Betty Blamer

This year I am teaching Sean Covey’s The 7 Habits of Highly Effective Teens.  It was a recommendation from some colleagues.  So far, responses have varied, which is always the case.  Some students like teacher picked books and some students hate anything a teacher assigns. Nevertheless, I am learning from the book.

Cover of "7 Habits of Highly Effective Te...

Cover of 7 Habits of Highly Effective Teens

One of the points Covey makes is to avoid acting like a victim.  This week I realized I have the epitome of victim in my front row.  Betty (not her real name) has the habit of a defective teen.  If I say, “Pass forward your homework,” she blurts out, “My brother stole my homework!”  If I say, “Take out your vocabulary words,” she exclaims, “Someone stole my paper!”  Occasionally, she takes the initiative and does not wait for me to say anything.  She just declares loud enough for the room next door to hear, “Someone stole my pencil!”

Interestingly enough, she found her vocabulary words in her notebook and her pencil had rolled off of her desk onto the floor.  She never did find her homework.  Perhaps a brother did steal it.  Perhaps the dog ate it.  Perhaps she never did it.  I do wonder why her first thought is about someone stealing her things.

Based on my experiences and Covey’s book, I may have an answer.  First of all, Betty’s behavior shows she wants attention.  She calls out to make sure we all know she is here:  “Hello!  I am here and I can sound mean and tough!  Don’t mess with me!”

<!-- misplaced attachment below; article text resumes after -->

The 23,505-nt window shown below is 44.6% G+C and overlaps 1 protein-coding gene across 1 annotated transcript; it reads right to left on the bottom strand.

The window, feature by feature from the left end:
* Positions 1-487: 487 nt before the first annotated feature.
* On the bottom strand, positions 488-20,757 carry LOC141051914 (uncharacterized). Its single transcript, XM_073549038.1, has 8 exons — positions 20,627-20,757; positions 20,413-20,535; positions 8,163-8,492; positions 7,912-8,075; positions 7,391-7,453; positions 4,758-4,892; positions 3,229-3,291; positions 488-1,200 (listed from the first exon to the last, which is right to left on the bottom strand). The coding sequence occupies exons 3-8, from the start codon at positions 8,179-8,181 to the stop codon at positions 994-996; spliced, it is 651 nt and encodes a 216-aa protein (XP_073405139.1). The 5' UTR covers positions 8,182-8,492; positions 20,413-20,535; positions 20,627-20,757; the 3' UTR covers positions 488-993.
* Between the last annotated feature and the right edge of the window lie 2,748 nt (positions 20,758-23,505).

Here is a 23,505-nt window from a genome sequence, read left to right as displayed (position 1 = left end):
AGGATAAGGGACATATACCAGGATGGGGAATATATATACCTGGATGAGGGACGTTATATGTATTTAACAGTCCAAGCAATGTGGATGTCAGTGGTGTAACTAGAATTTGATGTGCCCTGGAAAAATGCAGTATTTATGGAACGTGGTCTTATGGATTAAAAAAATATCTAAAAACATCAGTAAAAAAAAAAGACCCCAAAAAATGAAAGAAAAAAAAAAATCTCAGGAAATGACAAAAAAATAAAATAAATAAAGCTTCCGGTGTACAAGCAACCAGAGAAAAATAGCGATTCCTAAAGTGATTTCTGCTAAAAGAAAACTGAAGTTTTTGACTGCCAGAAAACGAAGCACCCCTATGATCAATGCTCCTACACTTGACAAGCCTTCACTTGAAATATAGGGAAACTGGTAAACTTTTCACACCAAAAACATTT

Next, she does not like to accept responsibility for her actions.  She prefers to blame others.   Her behavior suggests several possibilities.  She may consider it a sign of weakness to accept responsibility.  She may have learned at home that it is always someone else’s fault.  Or, she may have been punished severely for mistakes, and her fear caused her to create the habit of saying someone stole something.  Or, she could be a thief.  She assumes people steal her things because she steals.

Now, I have to deal with her behavior.  First, I listened to her and showed her that I understood she was struggling to find her materials.  Then, I addressed her behavior in a nonthreatening manner.  I could have been THAT teacher who gives a detention immediately for her outburst.  I chose to first talk to her about her loudness and disruption.  I spent a few minutes quietly asking her closed ended questions:

“Did you have to be so loud?”

“Did you find your item?”

“Do you place your work in your notebook?”

“Did you know I have extra pencils on my desk if you ever need one?”

I ask YES / NO questions to get her to think and prevent her from continuing to blame others.  Then, I discussed with her other ways to handle situations of missing things.  In addition, she and I reread the section of The 7 Habits of Highly Effective Teens where Covey discusses victimitus.  Next, I explained what the specific consequences would be for continuing the outbursts and false accusations of thievery: detention.

I finish up with double-checking to make sure she knows other ways to handle similar situations and that she knows the consequences of not changing her behavior.

How would you deal with Betty Blamer?

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1 Comment

Filed under Education, Humor

One response to “Betty Blamer

  1. You handled that well! I would have reacted similarly, but would add the Peter and the wolf story to let her know that if she’s ever stolen from for real, no one will believe her.

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